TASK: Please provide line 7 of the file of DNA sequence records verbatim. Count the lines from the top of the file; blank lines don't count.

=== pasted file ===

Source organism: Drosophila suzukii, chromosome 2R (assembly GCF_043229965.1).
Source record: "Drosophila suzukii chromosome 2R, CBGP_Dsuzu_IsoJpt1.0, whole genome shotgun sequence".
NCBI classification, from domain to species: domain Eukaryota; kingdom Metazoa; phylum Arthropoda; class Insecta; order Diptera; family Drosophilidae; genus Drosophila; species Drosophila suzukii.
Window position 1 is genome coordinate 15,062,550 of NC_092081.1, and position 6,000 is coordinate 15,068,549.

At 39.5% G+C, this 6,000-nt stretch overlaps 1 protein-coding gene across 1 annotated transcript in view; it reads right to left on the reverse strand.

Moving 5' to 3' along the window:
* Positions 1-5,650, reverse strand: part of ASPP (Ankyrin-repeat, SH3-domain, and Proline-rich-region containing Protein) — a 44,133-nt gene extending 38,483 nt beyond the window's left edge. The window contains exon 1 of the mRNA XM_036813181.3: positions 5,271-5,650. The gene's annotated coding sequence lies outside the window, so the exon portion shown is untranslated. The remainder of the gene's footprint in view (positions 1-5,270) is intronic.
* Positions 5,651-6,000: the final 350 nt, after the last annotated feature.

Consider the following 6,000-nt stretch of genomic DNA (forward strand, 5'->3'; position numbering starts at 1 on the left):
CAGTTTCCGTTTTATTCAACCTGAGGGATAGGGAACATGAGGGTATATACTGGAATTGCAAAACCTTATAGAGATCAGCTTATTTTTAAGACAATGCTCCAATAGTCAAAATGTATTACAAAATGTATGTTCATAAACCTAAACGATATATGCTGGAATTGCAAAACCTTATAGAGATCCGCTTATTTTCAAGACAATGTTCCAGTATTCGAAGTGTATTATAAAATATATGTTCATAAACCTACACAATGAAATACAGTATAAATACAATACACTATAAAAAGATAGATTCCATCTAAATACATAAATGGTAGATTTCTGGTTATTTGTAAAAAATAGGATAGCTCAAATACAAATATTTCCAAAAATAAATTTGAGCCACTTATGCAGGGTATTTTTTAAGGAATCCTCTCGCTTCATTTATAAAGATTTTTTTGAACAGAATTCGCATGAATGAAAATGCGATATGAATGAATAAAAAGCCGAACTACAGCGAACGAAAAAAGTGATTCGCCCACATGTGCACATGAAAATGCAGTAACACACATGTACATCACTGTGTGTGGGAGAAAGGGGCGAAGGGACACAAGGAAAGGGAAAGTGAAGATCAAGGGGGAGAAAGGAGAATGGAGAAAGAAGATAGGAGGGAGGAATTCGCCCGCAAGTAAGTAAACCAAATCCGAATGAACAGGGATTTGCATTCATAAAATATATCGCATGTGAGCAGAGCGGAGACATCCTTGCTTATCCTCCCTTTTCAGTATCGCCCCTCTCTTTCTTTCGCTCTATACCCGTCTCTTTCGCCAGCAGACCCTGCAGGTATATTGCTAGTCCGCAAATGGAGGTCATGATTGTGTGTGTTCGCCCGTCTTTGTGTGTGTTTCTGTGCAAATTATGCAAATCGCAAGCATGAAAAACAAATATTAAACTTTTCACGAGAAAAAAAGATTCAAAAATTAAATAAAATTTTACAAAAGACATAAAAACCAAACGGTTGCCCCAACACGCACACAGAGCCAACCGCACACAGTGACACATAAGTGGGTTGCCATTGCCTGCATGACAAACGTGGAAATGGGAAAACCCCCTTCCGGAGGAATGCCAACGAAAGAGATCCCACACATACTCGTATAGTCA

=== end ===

* Positions 1-5,650, reverse strand: part of ASPP (Ankyrin-repeat, SH3-domain, and Proline-rich-region containing Protein) — a 44,133-nt gene extending 38,483 nt beyond the window's left edge. The window contains exon 1 of the mRNA XM_036813181.3: positions 5,271-5,650. The gene's annotated coding sequence lies outside the window, so the exon portion shown is untranslated. The remainder of the gene's footprint in view (positions 1-5,270) is intronic.